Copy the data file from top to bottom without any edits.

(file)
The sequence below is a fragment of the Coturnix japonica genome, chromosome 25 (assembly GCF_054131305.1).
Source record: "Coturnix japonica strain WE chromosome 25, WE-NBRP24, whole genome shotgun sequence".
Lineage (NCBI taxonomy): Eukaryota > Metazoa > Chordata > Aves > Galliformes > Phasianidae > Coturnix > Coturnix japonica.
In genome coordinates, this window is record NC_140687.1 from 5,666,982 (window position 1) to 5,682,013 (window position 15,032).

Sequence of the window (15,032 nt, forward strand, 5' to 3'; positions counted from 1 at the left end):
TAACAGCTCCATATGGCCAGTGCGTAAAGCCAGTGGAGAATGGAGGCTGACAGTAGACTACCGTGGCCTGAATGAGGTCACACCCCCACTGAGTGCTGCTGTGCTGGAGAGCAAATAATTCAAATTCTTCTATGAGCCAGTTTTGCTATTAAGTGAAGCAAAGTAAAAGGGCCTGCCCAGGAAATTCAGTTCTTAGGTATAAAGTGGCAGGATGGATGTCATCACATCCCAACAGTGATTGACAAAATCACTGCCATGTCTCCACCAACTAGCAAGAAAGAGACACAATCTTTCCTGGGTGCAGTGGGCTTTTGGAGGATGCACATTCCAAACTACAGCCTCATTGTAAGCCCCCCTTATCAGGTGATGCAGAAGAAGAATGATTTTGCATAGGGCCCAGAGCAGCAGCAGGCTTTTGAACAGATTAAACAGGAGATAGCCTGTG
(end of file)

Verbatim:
The sequence below is a fragment of the Coturnix japonica genome, chromosome 25 (assembly GCF_054131305.1).
Source record: "Coturnix japonica strain WE chromosome 25, WE-NBRP24, whole genome shotgun sequence".
Lineage (NCBI taxonomy): Eukaryota > Metazoa > Chordata > Aves > Galliformes > Phasianidae > Coturnix > Coturnix japonica.
In genome coordinates, this window is record NC_140687.1 from 5,666,982 (window position 1) to 5,682,013 (window position 15,032).

Sequence of the window (15,032 nt, forward strand, 5' to 3'; positions counted from 1 at the left end):
TAACAGCTCCATATGGCCAGTGCGTAAAGCCAGTGGAGAATGGAGGCTGACAGTAGACTACCGTGGCCTGAATGAGGTCACACCCCCACTGAGTGCTGCTGTGCTGGAGAGCAAATAATTCAAATTCTTCTATGAGCCAGTTTTGCTATTAAGTGAAGCAAAGTAAAAGGGCCTGCCCAGGAAATTCAGTTCTTAGGTATAAAGTGGCAGGATGGATGTCATCACATCCCAACAGTGATTGACAAAATCACTGCCATGTCTCCACCAACTAGCAAGAAAGAGACACAATCTTTCCTGGGTGCAGTGGGCTTTTGGAGGATGCACATTCCAAACTACAGCCTCATTGTAAGCCCCCCTTATCAGGTGATGCAGAAGAAGAATGATTTTGCATAGGGCCCAGAGCAGCAGCAGGCTTTTGAACAGATTAAACAGGAGATAGCCTGTG